Social scientists have constructed a set of concentric circles to illustrate the different layers of relationships we all have. Models vary, but generally, they look like this: we’re in the center circle, surrounded by a circle labeled: “people we love.” That circle is surrounded by a circle labeled “friends” or “people who like me.” That circle is surrounded by “people we transact with.” The inner-most circle, or our “inner circle” as we often call it, is populated with the people we spend the most time with, trust the most and care about the most. Hopefully, they feel the same way about us. Have you ever considered who Jesus’ inner circle was during His time on earth? The 12 apostles, right? Or was it? There are two significant events in Jesus’ life that occur shortly before His crucifixion that point to others who belong in the inner circle as well.

The exact timing is unknown, but sometime shortly before His death, Jesus raised His dear friend Lazarus from the dead. Lazarus and his sisters, Martha and Mary, lived in Bethany, about two miles from Jerusalem. When Lazarus became ill, the sisters got word to Jesus, telling Him that “the one He loves” is very sick. But we don’t know how they did that. For the sisters to have the ability to relay the information so quickly to Jesus (quickly for that time) suggests Jesus had let them know how they could reach Him.

And when Jesus intentionally delays going to Bethany so glory could be given to God when Jesus raised him from the dead, the sympathy He feels for the grieving sisters practically pours off the pages of the Bible. After Jesus weeps, He prays to God the Father and Lazarus walks out of his grave. It appears that Jesus then spent the days between Palm Sunday and His execution living with the trio. That period included this moment:

Six days before the Passover, Jesus came to Bethany, where Lazarus lived, whom Jesus had raised from the dead. Here a dinner was given in Jesus’ honor. Martha served, while Lazarus was among those reclining at the table with him. Then Mary took about a pint of pure nard, an expensive perfume; she poured it on Jesus’ feet and wiped his feet with her hair. And the house was filled with the fragrance of the perfume.  John 12:1-3 (NIV)

Now, contrast that with the concentric circles around Jesus when he triumphantly arrives in Jerusalem on Palm Sunday:

  • The 12 Apostles & Jesus’ Disciples
  • The “Jesus Curious”
  • Jews from all over
  • The religious establishment

Yes, the 12 knew and loved Him (excluding Judas, apparently), but it appears none of them knew and understood him the way Mary did, based on her actions with the nard. And many in the crowd that Palm Sunday obviously had no clue who He was. Many thought He was a conquering military leader who would vanquish the occupying Romans, not the Son of God who came to free them from the tyranny of sin. In fact, virtually everyone in Jerusalem, even some of the 12 apostles to some degree, saw their relationship with Jesus as transactional. But not Martha, Mary and Lazarus. They knew exactly who He was and loved Him unconditionally.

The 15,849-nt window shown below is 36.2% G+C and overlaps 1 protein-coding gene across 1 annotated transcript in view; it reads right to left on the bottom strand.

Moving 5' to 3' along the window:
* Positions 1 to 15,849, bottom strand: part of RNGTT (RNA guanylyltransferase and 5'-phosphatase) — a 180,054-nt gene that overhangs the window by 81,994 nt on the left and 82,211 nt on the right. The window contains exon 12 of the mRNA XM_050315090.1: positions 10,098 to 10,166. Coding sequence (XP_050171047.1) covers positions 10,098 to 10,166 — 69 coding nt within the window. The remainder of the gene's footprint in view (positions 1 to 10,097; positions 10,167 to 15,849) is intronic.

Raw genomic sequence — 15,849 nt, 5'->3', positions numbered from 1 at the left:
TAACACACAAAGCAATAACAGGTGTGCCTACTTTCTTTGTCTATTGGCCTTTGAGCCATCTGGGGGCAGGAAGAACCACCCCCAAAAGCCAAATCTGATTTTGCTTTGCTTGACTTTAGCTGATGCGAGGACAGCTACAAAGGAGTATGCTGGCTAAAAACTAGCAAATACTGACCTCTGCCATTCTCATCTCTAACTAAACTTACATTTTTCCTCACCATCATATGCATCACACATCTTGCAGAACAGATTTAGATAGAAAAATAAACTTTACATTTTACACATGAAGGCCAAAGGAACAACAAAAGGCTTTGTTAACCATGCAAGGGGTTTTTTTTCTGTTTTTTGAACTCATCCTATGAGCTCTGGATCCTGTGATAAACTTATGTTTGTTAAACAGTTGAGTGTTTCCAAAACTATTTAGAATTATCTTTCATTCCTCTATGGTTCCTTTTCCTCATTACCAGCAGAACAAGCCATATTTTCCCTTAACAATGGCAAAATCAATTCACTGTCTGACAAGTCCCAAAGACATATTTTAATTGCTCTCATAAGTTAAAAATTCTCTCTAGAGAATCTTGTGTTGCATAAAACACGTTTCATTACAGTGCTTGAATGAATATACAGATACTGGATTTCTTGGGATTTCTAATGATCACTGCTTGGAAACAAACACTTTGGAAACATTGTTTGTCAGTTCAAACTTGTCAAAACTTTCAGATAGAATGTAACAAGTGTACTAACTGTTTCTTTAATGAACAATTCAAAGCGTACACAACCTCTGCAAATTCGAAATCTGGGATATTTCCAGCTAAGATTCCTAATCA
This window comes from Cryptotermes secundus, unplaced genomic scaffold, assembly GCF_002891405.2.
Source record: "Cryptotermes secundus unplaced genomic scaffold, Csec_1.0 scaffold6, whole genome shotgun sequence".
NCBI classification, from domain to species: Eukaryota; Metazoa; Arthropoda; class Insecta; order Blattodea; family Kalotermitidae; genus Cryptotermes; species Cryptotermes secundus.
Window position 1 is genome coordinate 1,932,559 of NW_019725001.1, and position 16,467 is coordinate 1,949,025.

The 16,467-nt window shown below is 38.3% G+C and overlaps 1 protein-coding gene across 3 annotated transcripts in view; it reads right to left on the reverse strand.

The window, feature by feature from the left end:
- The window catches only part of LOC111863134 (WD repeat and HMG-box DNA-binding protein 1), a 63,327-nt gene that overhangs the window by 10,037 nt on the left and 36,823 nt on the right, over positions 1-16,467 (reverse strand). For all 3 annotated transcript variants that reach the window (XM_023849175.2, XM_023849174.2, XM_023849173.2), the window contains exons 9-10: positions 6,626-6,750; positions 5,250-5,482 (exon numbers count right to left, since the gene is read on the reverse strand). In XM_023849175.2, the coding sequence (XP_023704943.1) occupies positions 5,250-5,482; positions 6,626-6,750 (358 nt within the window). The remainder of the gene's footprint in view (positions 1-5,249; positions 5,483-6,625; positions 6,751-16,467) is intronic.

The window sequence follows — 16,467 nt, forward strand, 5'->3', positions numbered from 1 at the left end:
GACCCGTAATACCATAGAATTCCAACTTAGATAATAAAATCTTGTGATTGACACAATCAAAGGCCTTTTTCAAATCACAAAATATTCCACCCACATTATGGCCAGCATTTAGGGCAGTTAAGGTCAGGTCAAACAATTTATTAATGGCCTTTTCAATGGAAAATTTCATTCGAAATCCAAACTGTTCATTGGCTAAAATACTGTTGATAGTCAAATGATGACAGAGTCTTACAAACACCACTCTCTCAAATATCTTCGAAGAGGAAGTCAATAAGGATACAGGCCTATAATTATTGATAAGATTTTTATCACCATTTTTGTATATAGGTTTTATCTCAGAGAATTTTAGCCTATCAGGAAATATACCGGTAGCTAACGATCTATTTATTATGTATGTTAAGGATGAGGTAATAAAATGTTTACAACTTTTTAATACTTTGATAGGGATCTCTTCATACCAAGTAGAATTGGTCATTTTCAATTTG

And consider the origin of the name “Bethany,” where Jesus stayed during His last week on earth:

Bethany: Bethania– “House of Ananiah [or the poor or unripe figs]”– (NIV Exhaustive Concordance Dictionary. Copyright © 2015 by Zondervan.) Or this: Hebrew: Beitania-house of the poor.

Jesus was always most comfortable around the “less thans.” When the adoring throngs realized Jesus wasn’t who or what they thought He was, they turned on Him quickly. In just days they went from “Hosannah in the Highest,” to “crucify Him!” Not so the sisters and their brother. They loved Him and fully understood Him to the end. Jesus appeared most comfortable in the low-income neighborhood of Bethany.

So, which circle are we in? The Bethany circle or the Jerusalem circle? Do we know and love Jesus for who He is and not what He has done for us, is doing for us or what we think He will do for us? When it comes to those who have allowed us into their circles, are we in a Jerusalem circle or a Bethany circle with them? Are we as comfortable in the Bethany circle as Jesus was?

It is something altogether appropriate to ponder as we work through this Easter Week.

 — Pastor Jerry Bader

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